I know this isn't a simple equation, but could someone provide a ballpark estimate of the percent loss of VLGSX if interest rates increased by 10% over a lets say 5 year period?
75%?
I just want to get an idea of how much could be lost in an extreme scenario.
I know this isn't a simple equation, but could someone provide a ballpark estimate of the percent loss of VLGSX if interest rates increased by 10% over a lets say 5 year period?
75%?
I just want to get an idea of how much could be lost in an extreme scenario.
Re: Risk of Long Term Government Bond Index Fund (VLGSX)
There have been some examples of such calculations posted before. Maybe someone will find them. I am not sure the LT fund was in the examples I remember. The loss won't be as much as 75% because the fund already starts to gain value from the increased yield reinvested. In other words a problem with winging out that loss = duration * interest rate change is that such a thing is a point change due to point change in interest rates but here we have a gradual change over time and tracking of the gradual recovery of the fund. Note that another interpretation of duration is the number of years to reach a point of indifference whether or not interest rates increased. After that one benefits from the increase. In the meantime interest rates themselves move up and down (see below).JuniorRob wrote: ↑Mon Oct 09, 2017 7:53 amThank yall very much. I knew there had to be more to duration that I wasn't understanding.
I know this isn't a simple equation, but could someone provide a ballpark estimate of the percent loss of VLGSX if interest rates increased by 10% over a lets say 5 year period?
75%?
I just want to get an idea of how much could be lost in an extreme scenario.
A different issue regarding risk is that not only does one have to compute the complexities of duration, but one also has to have a reasonable estimate of future interest rates, which is extraordinarily hard to do. A look at the history of interest rates over the centuries show that the eighty year rise and fall of interest rates in the US, peaking in 1980, looks like a one of a kind excursion. The idea that having come down from that one should expect to go back up such a curve takes a lot of speculating.
All that said, there certainly is enough risk in long term bonds that lots of investors are content to stay at intermediate terms as a more optimum tradeoff of risk and return. You could apply a rule of thumb suggested by Larry Swedroe that extending duration in bonds is worthwhile if one can gain 20bps in return for every year of longer duration. Another point of view is that regarding performance of the portfolio as a whole the portfolio optimum for risk and return of a high stock portfolio is greater when paired with long bonds, but that is not so true for more balanced allocations.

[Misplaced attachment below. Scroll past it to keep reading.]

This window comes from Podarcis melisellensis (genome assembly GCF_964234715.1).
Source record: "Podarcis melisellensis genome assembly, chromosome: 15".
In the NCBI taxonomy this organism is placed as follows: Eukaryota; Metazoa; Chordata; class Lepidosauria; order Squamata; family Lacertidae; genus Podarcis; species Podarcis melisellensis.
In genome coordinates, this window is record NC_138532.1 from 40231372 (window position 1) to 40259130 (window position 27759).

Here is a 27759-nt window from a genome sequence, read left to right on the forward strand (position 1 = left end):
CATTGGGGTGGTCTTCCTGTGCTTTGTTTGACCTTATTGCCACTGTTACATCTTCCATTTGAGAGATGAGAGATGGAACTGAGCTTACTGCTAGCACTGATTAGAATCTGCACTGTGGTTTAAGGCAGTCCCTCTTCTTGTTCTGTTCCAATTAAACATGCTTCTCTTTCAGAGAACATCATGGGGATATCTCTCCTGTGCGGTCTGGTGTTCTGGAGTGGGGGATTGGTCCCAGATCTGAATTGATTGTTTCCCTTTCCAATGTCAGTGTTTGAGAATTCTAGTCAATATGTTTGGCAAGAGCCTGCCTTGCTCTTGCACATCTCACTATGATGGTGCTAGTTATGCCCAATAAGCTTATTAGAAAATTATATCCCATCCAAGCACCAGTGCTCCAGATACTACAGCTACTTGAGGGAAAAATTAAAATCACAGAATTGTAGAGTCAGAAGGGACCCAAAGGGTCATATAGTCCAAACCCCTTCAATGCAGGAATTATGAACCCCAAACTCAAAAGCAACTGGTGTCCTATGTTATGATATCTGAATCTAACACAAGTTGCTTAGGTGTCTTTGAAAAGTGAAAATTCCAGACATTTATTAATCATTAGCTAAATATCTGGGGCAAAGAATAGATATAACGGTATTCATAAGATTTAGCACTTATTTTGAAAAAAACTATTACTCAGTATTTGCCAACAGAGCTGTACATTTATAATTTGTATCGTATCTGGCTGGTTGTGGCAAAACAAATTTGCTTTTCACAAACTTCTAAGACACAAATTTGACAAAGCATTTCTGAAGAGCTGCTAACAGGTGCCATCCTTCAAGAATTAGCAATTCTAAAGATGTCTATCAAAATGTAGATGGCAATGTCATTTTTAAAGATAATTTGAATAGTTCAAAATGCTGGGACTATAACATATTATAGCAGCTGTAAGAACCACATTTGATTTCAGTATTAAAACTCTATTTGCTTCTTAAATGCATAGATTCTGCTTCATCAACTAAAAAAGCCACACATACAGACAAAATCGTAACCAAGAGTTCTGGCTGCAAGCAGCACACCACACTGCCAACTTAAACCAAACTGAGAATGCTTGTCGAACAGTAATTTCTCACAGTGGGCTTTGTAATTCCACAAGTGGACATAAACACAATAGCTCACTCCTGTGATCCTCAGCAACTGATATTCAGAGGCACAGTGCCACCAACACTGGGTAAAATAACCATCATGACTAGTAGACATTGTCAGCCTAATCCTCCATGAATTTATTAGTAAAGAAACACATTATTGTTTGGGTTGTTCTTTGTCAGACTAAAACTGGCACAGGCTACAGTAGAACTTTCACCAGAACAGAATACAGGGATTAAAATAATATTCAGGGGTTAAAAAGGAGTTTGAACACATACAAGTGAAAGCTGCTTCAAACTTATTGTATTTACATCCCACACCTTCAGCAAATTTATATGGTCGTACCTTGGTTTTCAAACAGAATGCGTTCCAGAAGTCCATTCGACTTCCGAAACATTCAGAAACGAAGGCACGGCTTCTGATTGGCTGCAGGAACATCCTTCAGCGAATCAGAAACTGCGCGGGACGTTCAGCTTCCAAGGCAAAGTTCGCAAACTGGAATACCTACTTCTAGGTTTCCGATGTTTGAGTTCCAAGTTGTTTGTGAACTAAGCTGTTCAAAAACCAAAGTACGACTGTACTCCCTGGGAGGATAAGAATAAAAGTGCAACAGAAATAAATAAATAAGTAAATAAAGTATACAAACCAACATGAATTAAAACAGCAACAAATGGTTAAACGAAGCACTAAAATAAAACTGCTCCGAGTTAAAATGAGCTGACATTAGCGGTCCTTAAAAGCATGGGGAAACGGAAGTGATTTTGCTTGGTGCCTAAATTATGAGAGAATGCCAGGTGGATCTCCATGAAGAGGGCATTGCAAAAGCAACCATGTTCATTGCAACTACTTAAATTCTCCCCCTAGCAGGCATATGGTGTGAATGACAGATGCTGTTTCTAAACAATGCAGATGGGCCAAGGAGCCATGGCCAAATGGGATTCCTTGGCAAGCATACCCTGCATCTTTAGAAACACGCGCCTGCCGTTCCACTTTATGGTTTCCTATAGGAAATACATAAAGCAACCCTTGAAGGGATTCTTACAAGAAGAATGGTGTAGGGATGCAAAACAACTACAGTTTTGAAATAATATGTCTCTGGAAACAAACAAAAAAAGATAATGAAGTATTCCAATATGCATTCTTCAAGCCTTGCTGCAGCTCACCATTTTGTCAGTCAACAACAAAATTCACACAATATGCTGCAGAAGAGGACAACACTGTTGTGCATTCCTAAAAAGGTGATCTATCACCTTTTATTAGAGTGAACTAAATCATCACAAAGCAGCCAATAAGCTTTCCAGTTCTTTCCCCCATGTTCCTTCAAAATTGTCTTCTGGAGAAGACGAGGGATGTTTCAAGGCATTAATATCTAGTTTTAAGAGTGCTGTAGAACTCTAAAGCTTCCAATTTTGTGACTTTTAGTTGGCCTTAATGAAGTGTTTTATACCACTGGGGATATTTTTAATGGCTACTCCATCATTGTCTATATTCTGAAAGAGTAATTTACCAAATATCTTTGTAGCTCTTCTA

Re: Risk of Long Term Government Bond Index Fund (VLGSX)
Use a spreadsheet, which can compute the present value of a bond given the yield and payment schedule.JuniorRob wrote: ↑Mon Oct 09, 2017 7:53 amThank yall very much. I knew there had to be more to duration that I wasn't understanding.
I know this isn't a simple equation, but could someone provide a ballpark estimate of the percent loss of VLGSX if interest rates increased by 10% over a lets say 5 year period?
It's easiest to understand the math with a zerocoupon bond, which has a single payment. Suppose that you have a $1000 bond with a 20year maturity, and a current 3% yield. The value is 1000/(1.03)^20=$554. If rates rise to 8%, the value will be 1000/(1.08)^20=$214, a 61% loss.
Part of the issue here is compounding. If the bond price declines by 20% when rates rise from 3% to 4% (and it doesn't decline by quite that much), and then by another 20% from 4% to 5%, the two losses compound to 36%, not 40%.

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Re: Risk of Long Term Government Bond Index Fund (VLGSX)
Mathematically, duration is the (minus of the) derivative of the bond price with respect to the yield. If the duration is D and the yield goes up by a small amount x, the bond price goes down by the amount xD. With respect to your example, the first 1% the interest rate goes up will send the price down 17.6%. At that point you will have a bond with a new duration D' which is smaller than D. The next x percent up in yields will send the bond down xD'. In this kind of approximation, you have to think in terms of "small x", and 1% would qualify  while 8% would not.